Dexcom 1Q18 – G6 limited launches to big enthusiasm, full US launch in early June; sales accelerate to $184 million, +30% YOY; 2018 guidance raised – May 2, 2018

Executive Highlights

  • Dexcom’s worldwide 1Q18 sales grew 30% year-over-year (YOY) to $184 million, exceeding expectations. Sales declined 17% sequentially (seasonality), though this was still Dexcom’s third highest sales ever following two straight all-time records. The company’s Q4 momentum is clearly continuing. Gross margin fell slightly to 65% (YOY) from 66%, and net loss totaled $24 million, down from $42 million.

  • US sales of $145 million grew 25% YOY (“robust,” even with Libre competition), while international sales rose 49% YOY to a record $39 million. US sales declined 23% sequentially from the strong Q4, but still drove 69% of Dexcom’s 1Q18 growth (US sales still represent 80% of total sales, after all.) OUS sales are seeing continued momentum, exceeding 20% (just!) of total sales for the first time in Dexcom’s history – very notable, even though these sales contribute less to the bottom line.

  • As noted in our test drive on Monday, Dexcom’s factory calibrated G6 CGM has begun a limited US launch (<1,000 patients), with a larger launch starting in early June before ADA. The team is “sprinting” to get manufacturing running at full scale, building up inventory, working with payers (especially on pricing), and learning from early users. CEO Kevin Sayer said initial excitement for G6 has been “phenomenal” in the field. We used G6 for the first time on Monday, and our initial test drive shares our experience – it is as good as we expected, headlined by strong factory calibration accuracy with a short two-hour warmup (labeled MARD is 9.0% with the new applicator), extending to 10-day wear, and bringing a step-function improvement on the inserter. The new transmitter is slimmer than we expected, and the clearance for interoperability as an iCGM (510(k) pathway) seems gamechanging for future innovation.  Inputting a calibration code is a bit of a hassle compared to Libre but overall, not a huge negative.

  • Notably, management increased 2018 revenue guidance to $850-$860 million (~19% YOY growth), up on the bottom and top end from the prior $830-$850 million. This does imply a slowdown in the back half of 2018, reflecting some caution related to competition and pricing headwinds.

  • Dexcom is currently “putting plans in place” to file G6 with FDA so that the receiver becomes optional. G6 has already been filed with Medicare; a decision is expected this fall. CMS talks on remote monitoring/app use “hope” to resolve in 2Q18. 

  • Dexcom/Verily gen one is in “validation and verification,” and Dexcom will run a clinical trial in 2H18 testing 14-day sensor wear. This first disposable configuration sounds like a 2019 launch to us, though no specific timing was shared.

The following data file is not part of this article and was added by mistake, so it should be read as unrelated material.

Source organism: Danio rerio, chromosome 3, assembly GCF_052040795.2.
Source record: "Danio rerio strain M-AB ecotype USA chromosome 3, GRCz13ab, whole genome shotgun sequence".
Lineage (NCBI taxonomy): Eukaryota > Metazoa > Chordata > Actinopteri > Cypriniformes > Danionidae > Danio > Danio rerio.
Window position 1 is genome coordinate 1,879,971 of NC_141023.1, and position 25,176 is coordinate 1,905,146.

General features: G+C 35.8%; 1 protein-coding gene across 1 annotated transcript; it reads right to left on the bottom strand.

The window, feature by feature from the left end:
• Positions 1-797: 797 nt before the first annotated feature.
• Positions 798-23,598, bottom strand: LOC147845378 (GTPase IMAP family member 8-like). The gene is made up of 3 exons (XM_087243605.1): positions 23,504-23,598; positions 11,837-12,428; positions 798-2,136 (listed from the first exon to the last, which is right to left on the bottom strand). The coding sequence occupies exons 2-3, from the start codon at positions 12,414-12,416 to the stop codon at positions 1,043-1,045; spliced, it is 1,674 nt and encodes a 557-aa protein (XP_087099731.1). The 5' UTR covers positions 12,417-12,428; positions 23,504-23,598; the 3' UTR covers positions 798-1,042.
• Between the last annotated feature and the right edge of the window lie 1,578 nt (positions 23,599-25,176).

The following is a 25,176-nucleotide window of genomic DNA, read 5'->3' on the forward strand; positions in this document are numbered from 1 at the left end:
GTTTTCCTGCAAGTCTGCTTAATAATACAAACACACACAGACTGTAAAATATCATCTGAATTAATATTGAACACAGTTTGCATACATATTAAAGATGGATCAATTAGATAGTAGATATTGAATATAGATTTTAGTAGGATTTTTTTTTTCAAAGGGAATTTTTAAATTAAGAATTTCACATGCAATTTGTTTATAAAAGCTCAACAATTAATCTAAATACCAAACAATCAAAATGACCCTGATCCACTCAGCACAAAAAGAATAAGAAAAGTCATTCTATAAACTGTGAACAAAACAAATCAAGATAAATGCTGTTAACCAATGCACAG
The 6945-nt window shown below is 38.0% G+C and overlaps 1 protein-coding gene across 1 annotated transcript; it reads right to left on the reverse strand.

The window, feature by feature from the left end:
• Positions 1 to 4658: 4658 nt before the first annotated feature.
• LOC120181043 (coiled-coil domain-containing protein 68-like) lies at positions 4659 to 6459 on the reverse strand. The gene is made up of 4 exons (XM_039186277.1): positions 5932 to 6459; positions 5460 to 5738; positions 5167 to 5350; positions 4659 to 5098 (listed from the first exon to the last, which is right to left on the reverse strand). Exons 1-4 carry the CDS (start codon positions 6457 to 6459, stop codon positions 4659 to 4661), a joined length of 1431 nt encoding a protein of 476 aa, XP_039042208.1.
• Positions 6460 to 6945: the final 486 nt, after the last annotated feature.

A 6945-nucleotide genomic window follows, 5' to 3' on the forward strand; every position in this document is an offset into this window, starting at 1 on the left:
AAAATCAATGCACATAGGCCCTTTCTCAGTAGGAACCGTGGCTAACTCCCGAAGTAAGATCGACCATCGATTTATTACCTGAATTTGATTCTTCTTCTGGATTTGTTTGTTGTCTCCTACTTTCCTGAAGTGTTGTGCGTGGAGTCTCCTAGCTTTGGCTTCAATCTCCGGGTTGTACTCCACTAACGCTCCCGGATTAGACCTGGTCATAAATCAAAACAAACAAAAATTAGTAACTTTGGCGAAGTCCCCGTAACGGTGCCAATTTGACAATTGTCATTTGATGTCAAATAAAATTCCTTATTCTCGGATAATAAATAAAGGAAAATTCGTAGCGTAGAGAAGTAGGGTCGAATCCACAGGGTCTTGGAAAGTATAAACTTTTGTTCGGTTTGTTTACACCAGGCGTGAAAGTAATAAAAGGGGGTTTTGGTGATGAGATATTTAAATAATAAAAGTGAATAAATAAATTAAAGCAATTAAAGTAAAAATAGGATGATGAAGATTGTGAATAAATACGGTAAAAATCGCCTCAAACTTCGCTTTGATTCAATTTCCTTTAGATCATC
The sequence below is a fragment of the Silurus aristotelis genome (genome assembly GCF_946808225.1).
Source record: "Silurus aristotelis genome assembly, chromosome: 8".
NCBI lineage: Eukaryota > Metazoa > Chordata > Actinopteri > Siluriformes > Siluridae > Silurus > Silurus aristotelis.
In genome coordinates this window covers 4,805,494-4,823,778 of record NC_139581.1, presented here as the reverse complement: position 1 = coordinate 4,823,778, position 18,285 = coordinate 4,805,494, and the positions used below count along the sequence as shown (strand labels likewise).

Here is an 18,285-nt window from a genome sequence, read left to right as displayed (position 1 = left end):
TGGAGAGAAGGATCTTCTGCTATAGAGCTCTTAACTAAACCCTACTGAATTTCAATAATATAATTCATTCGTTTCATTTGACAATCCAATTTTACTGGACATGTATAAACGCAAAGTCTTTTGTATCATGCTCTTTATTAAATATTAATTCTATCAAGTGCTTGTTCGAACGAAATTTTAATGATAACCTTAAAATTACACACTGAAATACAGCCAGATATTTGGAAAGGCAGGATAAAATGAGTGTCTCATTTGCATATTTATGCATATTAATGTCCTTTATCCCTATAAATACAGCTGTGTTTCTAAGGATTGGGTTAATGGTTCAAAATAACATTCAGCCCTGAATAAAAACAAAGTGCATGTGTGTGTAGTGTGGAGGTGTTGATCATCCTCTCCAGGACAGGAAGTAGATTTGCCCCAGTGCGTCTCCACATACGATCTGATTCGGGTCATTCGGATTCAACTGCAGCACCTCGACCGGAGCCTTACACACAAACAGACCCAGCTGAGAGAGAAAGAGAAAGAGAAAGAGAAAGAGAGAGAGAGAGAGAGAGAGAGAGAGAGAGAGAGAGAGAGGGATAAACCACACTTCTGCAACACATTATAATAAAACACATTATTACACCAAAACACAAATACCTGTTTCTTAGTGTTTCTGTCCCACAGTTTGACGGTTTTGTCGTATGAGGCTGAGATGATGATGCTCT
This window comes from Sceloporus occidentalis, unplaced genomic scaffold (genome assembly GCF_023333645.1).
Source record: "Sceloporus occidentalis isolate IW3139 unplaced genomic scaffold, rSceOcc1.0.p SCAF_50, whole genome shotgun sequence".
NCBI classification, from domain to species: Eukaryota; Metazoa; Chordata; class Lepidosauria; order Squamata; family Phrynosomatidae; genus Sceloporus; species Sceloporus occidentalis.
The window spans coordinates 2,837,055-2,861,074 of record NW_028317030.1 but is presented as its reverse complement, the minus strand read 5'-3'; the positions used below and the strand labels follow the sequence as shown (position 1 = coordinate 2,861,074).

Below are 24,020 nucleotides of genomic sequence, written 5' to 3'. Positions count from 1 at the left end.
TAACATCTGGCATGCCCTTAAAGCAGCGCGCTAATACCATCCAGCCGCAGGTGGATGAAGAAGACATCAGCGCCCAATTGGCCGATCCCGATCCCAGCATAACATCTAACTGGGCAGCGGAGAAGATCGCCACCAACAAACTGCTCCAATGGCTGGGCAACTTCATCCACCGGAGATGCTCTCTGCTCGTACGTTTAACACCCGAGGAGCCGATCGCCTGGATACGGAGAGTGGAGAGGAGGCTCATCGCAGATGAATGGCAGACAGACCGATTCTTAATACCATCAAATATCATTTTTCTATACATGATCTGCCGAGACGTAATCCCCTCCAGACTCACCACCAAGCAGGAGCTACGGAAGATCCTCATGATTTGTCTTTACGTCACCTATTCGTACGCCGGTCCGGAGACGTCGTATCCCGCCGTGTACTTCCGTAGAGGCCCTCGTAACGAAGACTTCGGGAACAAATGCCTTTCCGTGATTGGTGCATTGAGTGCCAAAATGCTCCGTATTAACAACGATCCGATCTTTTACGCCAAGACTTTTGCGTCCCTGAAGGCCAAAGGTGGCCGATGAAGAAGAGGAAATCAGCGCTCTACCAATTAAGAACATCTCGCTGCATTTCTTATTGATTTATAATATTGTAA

Dexcom announced 1Q18 financial results today in a call led by CEO Kevin Sayer, CFO Quentin Blackford, and EVP Steve Pacelli. Almost to the day of his seven-year anniversary participating in Dexcom calls, Mr. Sayer put it well: “This is the most anticipated, exciting, and complicated period we’ve ever been associated with.” Yes, it is! Read the G6 launch, financial, and pipeline highlights below.

Table of Contents 

G6 Highlights

1a. G6 begins limited US launch (<1,000 users so far), with full US launch starting in early June; big early enthusiasm, including in our test drive

  • In line with our report on Monday, management confirmed that the factory calibrated G6 CGM has begun shipping in “limited quantities,” with a larger scale US launch starting in early June before ADA. Technically, the G6 FAQ page says “June 4,” but this specific date was not mentioned today. The limited launch is <1,000 patients so far, and all patients are still on their first 10-day sensor wear. This impressively fast rollout comes right on par with “late Q2” launch expectations following FDA clearance on March 27. Dexcom is currently getting manufacturing running at full scale (this is the company’s biggest ever manufacturing change, given the new applicator), building up inventory, working with payers and distributors, and learning from early users in the limited launch. On the latter, Mr. Sayer said the team has already “learned a few things.” The entire company is “sprinting to get [G6] out the door,” and we expect a big presence at ADA for the no-calibration, 10-day wear system – especially to compete alongside FreeStyle Libre, which is also making its first ADA appearance as an FDA approved product.